Spinal stenosis, a
condition that causes narrowing around the spinal
cord and nerves.
In spinal stenosis, one or more areas in
the spine narrow — especially in the upper or lower
back — putting pressure on the spinal cord or on the
roots of these branching nerves.
This pressure can lead to a wide range of
problems — cramping, pain or numbness in your legs,
back, neck, shoulders or arms; a loss of sensation
in your extremities; and sometimes problems with
bladder or bowel function. Most often, spinal
stenosis results from degenerative changes in the
spine caused by aging. But tumors, injuries and
other diseases can also lead to narrowing in the
Mild symptoms may be helped by conservative
treatments such as pain relievers, physical therapy
or a supportive brace. In more serious cases, your
doctor may recommend surgery to create additional
space for the spinal cord or the nerves.
cramping in the legs (neurogenic intermittent claudication,
pseudoclaudication, false claudication).
Compression of the nerves in the lower spine can lead to a condition
called neurogenic intermittent claudication. This causes pain or
cramping in your legs when you stand for long periods of time or
when you walk. The discomfort usually eases when you bend forward.
This flexes the spine, taking some of the pressure off the nerves.
If you have neurogenic claudication, you may try to relieve your
pain by sitting, by bending forward when you walk or by leaning on
an object such as a shopping cart or cane.
There are two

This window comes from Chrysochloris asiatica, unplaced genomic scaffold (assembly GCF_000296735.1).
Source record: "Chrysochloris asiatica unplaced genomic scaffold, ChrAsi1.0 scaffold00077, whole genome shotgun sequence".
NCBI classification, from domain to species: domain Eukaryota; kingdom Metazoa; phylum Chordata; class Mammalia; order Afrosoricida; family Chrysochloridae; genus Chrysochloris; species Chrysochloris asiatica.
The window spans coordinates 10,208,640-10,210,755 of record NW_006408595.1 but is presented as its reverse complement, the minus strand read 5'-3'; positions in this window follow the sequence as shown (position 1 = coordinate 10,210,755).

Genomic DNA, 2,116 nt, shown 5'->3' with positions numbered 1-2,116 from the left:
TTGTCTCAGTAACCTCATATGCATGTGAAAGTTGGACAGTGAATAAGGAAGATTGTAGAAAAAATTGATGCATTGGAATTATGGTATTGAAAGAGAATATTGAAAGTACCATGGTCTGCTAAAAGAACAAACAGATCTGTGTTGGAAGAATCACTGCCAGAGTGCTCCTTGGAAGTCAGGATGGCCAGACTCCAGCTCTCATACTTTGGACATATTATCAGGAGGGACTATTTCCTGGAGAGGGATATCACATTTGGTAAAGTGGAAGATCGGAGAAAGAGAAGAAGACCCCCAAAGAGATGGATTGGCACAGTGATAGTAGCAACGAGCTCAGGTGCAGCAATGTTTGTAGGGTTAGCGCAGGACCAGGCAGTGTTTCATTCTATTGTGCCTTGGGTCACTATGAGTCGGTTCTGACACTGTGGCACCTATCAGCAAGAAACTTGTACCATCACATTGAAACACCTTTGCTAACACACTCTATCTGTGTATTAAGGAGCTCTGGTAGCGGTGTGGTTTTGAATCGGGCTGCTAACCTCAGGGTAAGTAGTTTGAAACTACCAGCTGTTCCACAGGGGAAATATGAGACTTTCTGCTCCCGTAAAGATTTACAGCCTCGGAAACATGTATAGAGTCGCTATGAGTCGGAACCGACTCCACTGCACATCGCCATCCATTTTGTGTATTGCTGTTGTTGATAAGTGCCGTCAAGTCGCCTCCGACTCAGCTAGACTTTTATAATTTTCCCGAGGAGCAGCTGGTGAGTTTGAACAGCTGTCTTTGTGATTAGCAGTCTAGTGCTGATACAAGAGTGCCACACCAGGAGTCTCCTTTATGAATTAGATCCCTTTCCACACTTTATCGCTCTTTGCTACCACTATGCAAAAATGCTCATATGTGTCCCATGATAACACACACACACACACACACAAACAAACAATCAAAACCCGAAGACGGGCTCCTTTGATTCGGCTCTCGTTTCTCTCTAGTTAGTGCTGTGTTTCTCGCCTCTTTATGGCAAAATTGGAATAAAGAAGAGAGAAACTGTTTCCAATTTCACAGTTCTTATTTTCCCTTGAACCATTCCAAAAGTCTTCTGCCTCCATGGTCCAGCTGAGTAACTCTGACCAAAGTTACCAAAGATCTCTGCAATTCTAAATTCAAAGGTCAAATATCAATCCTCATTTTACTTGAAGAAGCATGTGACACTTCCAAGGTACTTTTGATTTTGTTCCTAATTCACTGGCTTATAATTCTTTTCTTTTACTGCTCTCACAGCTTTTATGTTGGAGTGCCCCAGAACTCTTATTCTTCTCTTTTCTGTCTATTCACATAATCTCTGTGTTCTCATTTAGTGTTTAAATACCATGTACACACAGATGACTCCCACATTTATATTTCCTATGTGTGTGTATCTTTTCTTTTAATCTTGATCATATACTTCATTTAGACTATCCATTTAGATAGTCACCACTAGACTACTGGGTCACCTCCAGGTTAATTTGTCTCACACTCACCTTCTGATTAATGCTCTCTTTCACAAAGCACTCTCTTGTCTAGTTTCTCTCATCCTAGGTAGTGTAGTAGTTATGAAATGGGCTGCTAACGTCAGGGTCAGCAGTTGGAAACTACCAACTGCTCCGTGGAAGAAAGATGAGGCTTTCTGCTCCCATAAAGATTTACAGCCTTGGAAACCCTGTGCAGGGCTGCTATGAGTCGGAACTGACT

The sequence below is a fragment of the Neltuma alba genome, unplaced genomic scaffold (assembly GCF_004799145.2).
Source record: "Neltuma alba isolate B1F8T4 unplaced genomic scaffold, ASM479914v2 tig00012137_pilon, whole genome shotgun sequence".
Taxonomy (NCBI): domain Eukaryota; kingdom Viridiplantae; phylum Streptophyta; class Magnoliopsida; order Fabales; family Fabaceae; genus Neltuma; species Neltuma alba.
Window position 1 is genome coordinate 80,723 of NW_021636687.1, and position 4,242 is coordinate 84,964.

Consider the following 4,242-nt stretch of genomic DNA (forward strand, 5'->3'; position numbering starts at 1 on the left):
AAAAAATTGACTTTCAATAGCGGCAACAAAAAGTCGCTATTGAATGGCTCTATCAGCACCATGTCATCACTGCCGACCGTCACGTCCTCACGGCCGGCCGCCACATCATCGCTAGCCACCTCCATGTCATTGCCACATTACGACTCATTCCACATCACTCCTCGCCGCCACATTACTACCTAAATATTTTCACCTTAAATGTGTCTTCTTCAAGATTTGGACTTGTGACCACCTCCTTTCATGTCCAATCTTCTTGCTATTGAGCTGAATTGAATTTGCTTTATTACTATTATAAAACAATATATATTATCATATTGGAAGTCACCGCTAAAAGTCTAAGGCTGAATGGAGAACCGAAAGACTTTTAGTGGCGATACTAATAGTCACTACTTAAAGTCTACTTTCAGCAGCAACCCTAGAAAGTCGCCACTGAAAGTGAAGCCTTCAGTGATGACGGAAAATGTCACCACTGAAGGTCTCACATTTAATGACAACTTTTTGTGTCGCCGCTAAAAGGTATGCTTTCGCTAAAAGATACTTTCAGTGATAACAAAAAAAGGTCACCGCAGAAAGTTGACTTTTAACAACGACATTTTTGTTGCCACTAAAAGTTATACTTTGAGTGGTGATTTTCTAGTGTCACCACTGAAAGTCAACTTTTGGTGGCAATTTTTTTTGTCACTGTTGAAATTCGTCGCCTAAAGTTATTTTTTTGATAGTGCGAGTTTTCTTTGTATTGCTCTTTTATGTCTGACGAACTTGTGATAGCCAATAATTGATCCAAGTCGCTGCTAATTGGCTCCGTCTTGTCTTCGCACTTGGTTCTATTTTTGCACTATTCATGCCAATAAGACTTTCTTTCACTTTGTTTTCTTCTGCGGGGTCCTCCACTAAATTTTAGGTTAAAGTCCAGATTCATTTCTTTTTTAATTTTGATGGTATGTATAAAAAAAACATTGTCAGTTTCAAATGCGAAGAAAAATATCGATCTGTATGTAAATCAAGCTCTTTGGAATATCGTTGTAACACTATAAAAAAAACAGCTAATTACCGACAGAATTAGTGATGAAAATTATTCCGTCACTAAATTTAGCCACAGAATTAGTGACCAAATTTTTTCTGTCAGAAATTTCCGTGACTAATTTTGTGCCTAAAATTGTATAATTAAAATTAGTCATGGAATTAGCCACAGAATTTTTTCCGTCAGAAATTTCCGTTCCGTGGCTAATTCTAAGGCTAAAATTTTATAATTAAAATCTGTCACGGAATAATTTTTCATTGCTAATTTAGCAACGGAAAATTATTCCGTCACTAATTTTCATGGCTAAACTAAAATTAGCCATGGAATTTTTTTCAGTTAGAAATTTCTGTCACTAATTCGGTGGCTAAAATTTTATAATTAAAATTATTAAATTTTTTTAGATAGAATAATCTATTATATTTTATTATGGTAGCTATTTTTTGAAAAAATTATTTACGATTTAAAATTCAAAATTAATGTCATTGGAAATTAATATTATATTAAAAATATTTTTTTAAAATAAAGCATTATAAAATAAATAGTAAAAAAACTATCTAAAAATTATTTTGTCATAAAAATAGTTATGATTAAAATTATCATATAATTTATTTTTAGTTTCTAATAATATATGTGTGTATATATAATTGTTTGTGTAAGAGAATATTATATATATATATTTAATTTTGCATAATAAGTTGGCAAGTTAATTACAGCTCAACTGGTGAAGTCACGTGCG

types of intermittent claudication. Vascular claudication results
from narrowing or blockages in the leg arteries whereas neurogenic
claudication is caused by pressure on the spinal nerves. Although
the conditions cause similar symptoms, they differ in two important
ways: Vascular claudication becomes worse when walking uphill and
improves with rest. The pain of neurogenic claudication, on the
other hand, may worsen when going downhill and is often relieved by
a change of position.
and hip pain (sciatic nerve pain).
Compressed nerves in the lumbar spine are often the result of a
bulging (herniated disk). This compression frequently leads to pain
along the path of the sciatic nerve, which extends down the back of
each leg. Sciatic pain usually starts in your hip or buttocks and
radiates downward. The pain is worse when you're sitting and
generally affects only one side. You also may experience numbness,
weakness or tingling in your leg or foot. For some people, sciatic
pain is a minor annoyance. For others, it can be debilitating.
Pain in the
neck and shoulders.
This is likely to occur when the nerves in your neck are compressed.
The pain may occur only occasionally or it may be chronic. In some
cases it may extend into your arm or hand. You also may experience
headaches, a loss of sensation or muscle weakness.
Pressure on the cervical spinal cord can affect the nerves that
control your balance, resulting in clumsiness or a tendency to fall.
Loss of bowel
or bladder function (cauda equina syndrome).
In severe cases, nerves to the bladder or bowel may be affected,
leading to partial or complete urinary or fecal incontinence. If you
experience either of these problems, seek medical care right away.